Finally, oatmeal is an effective cleanser that contains saponins that absorb dirt, oil, and sebaceous secretions while hydrophilic and lipophilic components absorb and solubilize aqueous debris.

Dr. Linda Sy was inspired by rosacea support group members making their own cleansing masks with oatmeal and water. She wondered if she could use colloidal oatmeal as a basis for a gentle rosacea cleanser. An extra bonus would be that it could sop up flakes associated with seborrheic dermatitis. This cleanser is well liked by the members of rosacea support. I find it cleanses really well, but does leave a slight tight feeling – which can be relieved with a gentle moisturizer.

We also know that after as little as 1 week using a colloidal oatmeal lotion (containing colloidal oatmeal, oat extract, humectants and a skin protectant) patients can see relief from dry itchy or scaly skin.

Johnson & Johnson, who make the Aveeno (avena is latin for oats) and Active Naturals range of products has a page on Oatmeal from their Aveeno Professional Site.

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Tips: do you have any tips for Colloidal Oatmeal that you’d like to share ? please leave a comment below.

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About the Author

About the Author: David Pascoe started the Rosacea Support Group in October 1998. .

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5 Reader Comments

  1. Lori C. says:

    I have just started using Oatmeal and warm water to cleanse my face. I love the results! I have had Rosacea for 20 years and the topical antibiotics no longer work. The oatmeal gave me a smooth, even skin tone. I still have a little bit of dryness though. I need to find a moisturizer that I am not allergic to. I have combo skin. It would look a little dry at my cheeks when I am done washing, but by the afternoon, I have a slight shine to my cheeks. The oatmeal has made my pores look smaller and my scales are practically gone!

    I must tell you that I cannot use Aveeno products at all. I am allergic to them. For me, I need to stay as natural as possible. Who would have thought that putting regular oatmeal and water on my face would help my Rosacea and all the nasty symptoms I would get with it? I no longer have the burning and irritation either!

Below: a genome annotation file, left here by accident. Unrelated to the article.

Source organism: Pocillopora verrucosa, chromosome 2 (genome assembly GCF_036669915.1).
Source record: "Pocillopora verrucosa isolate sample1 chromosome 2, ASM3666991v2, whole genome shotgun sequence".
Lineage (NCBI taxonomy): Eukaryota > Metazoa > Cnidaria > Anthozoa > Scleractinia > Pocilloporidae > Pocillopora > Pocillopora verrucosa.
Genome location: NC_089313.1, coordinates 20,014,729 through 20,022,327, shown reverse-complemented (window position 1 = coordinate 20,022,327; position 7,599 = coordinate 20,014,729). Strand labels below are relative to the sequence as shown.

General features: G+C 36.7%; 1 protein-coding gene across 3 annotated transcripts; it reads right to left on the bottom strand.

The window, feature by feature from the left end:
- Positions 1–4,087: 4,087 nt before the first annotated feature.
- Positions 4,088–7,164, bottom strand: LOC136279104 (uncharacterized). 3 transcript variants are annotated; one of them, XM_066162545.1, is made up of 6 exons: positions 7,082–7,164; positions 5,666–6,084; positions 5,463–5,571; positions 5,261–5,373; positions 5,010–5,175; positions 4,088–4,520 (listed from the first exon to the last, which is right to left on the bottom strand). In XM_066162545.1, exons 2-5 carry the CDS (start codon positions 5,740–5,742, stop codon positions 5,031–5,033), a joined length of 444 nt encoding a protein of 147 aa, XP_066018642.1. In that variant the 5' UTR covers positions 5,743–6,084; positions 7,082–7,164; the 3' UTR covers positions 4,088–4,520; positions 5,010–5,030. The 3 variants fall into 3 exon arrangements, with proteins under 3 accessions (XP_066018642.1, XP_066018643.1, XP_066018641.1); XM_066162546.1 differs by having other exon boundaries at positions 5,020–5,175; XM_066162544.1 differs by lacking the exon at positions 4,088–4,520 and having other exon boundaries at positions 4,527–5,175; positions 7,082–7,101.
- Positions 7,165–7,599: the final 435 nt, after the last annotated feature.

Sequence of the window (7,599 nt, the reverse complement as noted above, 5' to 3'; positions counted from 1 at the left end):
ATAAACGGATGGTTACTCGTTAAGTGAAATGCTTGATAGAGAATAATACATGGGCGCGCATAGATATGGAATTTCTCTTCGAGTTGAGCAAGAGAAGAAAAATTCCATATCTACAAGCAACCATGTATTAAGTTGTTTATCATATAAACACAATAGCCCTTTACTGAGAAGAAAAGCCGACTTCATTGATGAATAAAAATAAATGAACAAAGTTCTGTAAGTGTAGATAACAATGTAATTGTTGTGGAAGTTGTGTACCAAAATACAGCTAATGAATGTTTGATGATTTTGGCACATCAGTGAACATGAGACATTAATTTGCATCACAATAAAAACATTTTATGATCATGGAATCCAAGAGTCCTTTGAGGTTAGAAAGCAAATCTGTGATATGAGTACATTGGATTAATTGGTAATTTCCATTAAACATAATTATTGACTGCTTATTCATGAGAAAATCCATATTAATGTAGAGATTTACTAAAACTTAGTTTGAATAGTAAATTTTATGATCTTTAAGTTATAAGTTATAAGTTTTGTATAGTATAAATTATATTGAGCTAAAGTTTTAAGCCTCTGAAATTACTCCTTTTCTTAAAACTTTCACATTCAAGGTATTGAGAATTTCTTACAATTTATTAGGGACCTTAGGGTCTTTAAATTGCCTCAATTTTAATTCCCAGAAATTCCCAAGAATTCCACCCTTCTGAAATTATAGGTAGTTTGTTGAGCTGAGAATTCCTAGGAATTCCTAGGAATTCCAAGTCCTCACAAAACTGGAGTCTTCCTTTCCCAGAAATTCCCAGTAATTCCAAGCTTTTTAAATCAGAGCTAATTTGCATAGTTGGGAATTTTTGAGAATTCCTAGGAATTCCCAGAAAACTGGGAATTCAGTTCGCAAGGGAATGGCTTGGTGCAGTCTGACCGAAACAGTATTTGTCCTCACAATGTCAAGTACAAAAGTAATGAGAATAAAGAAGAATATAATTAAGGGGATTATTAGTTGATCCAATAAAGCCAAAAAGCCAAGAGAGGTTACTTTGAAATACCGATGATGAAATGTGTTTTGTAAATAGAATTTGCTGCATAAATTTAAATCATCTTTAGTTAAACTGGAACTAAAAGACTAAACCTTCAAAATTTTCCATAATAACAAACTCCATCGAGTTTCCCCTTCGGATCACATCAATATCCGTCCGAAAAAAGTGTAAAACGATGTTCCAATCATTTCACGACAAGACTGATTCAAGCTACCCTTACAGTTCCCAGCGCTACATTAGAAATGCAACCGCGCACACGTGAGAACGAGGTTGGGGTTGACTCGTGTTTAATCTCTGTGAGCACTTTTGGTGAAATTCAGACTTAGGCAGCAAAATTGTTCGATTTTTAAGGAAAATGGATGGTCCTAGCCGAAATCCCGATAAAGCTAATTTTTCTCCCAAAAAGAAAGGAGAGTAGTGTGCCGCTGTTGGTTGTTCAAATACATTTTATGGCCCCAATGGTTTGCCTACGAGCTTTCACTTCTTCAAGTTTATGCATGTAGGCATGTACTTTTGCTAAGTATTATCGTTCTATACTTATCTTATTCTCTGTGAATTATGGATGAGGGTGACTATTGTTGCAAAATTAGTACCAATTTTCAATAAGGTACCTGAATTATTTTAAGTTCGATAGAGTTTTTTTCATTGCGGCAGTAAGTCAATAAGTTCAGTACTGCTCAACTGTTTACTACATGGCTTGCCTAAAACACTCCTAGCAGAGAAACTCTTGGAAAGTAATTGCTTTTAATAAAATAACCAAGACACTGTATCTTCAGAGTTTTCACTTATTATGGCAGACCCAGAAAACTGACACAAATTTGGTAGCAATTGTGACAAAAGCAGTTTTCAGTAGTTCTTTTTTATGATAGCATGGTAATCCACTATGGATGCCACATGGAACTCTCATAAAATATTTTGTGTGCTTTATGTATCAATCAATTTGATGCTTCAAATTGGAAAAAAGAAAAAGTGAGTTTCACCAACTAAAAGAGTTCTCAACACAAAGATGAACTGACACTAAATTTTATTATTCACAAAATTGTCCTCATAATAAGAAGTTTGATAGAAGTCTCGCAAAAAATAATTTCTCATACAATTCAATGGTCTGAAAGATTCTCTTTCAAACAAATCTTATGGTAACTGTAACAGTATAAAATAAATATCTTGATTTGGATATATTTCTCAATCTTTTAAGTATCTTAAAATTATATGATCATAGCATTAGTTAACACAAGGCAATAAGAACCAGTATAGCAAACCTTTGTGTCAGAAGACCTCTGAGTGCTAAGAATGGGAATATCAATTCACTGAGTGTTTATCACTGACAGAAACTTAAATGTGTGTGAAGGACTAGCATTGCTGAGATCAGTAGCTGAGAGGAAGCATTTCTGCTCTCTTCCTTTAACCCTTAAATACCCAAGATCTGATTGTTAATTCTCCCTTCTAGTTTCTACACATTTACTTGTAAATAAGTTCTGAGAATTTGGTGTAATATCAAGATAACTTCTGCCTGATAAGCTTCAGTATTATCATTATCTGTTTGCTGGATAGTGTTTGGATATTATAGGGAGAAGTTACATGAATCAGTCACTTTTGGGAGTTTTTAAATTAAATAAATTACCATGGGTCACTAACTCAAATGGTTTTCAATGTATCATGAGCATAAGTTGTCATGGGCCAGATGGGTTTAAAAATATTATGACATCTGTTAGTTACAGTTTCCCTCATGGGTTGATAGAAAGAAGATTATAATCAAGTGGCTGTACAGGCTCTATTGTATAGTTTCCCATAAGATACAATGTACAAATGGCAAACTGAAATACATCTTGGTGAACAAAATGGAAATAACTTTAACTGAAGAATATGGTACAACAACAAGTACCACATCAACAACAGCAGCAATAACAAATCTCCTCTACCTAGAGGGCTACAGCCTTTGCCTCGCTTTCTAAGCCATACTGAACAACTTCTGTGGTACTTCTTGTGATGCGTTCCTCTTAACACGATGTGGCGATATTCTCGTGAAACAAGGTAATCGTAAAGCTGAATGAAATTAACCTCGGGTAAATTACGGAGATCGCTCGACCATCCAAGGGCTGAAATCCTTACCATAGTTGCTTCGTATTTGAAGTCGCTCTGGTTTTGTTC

2. sandra says:

    i recently found a natural ingredient soap that contains oatmeal and lavender oil which seems to be relieving my rosacea symptoms. it’s called CALM bath bar. by a company called Nature clean. (in a purple and white box). Here’s their website for more information: http://naturecleanliving.com/natural_bath_bars

  3. B Price says:

    I just purchased some First Aid Balm (FAB) from Sephora. It has oatmeal as one of the ingredients and is very mild. I have atopic dermatitis and/or rosacea depending on which dermatologist I seen and have been on tetracycline for years but prefer not to take drugs for the rest of my life. I put a sample of this cream on in the store and it immediately calmed my skin. Wish me luck!

  4. David Silver says:

    I have mild rosacea with the bumps that take a long time to go away. My skin also tends to be itchy especially in the winter. I spent a lot of time researching colloidal oatmeal products on the market. I found (and I’m using successfully) Aveeno Baby Cleansing Therapy Moisturizing Wash on my face. it is very gentle and has colloidal oatmeal in it. For moisturizer I use Aveeno Skin Relief 24hr moisturizing lotion. Both these products work well.

  5. Carolyn says:

    Can colloidal oatmeal help in the treatment of Pityriasis Rosea?
    Any advice on treatment would be much appreciated please.